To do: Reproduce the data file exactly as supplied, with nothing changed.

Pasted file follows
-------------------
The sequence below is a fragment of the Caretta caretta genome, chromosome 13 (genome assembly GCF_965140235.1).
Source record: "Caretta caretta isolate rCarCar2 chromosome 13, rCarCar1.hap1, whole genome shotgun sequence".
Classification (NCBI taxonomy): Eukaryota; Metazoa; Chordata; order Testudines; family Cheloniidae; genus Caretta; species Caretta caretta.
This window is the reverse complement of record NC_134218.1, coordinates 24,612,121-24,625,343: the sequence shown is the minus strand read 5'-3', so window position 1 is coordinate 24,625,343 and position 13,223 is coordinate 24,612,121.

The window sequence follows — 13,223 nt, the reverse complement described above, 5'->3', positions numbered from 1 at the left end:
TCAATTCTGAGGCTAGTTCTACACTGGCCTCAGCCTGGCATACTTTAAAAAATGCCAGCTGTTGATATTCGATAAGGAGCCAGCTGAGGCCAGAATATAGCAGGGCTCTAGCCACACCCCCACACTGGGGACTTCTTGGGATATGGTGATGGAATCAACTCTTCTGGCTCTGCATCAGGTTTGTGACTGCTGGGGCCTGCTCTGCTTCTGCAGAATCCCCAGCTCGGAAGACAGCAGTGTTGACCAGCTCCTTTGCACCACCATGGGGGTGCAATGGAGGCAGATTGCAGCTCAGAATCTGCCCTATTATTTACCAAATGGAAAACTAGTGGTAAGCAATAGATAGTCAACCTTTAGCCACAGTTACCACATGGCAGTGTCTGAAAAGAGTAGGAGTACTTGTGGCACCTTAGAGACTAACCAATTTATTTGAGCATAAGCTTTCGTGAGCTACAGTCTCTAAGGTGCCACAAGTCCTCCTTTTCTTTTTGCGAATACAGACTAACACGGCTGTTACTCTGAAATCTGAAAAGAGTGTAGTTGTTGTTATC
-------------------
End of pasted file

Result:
The sequence below is a fragment of the Caretta caretta genome, chromosome 13 (genome assembly GCF_965140235.1).
Source record: "Caretta caretta isolate rCarCar2 chromosome 13, rCarCar1.hap1, whole genome shotgun sequence".
Classification (NCBI taxonomy): Eukaryota; Metazoa; Chordata; order Testudines; family Cheloniidae; genus Caretta; species Caretta caretta.
This window is the reverse complement of record NC_134218.1, coordinates 24,612,121-24,625,343: the sequence shown is the minus strand read 5'-3', so window position 1 is coordinate 24,625,343 and position 13,223 is coordinate 24,612,121.

The window sequence follows — 13,223 nt, the reverse complement described above, 5'->3', positions numbered from 1 at the left end:
TCAATTCTGAGGCTAGTTCTACACTGGCCTCAGCCTGGCATACTTTAAAAAATGCCAGCTGTTGATATTCGATAAGGAGCCAGCTGAGGCCAGAATATAGCAGGGCTCTAGCCACACCCCCACACTGGGGACTTCTTGGGATATGGTGATGGAATCAACTCTTCTGGCTCTGCATCAGGTTTGTGACTGCTGGGGCCTGCTCTGCTTCTGCAGAATCCCCAGCTCGGAAGACAGCAGTGTTGACCAGCTCCTTTGCACCACCATGGGGGTGCAATGGAGGCAGATTGCAGCTCAGAATCTGCCCTATTATTTACCAAATGGAAAACTAGTGGTAAGCAATAGATAGTCAACCTTTAGCCACAGTTACCACATGGCAGTGTCTGAAAAGAGTAGGAGTACTTGTGGCACCTTAGAGACTAACCAATTTATTTGAGCATAAGCTTTCGTGAGCTACAGTCTCTAAGGTGCCACAAGTCCTCCTTTTCTTTTTGCGAATACAGACTAACACGGCTGTTACTCTGAAATCTGAAAAGAGTGTAGTTGTTGTTATC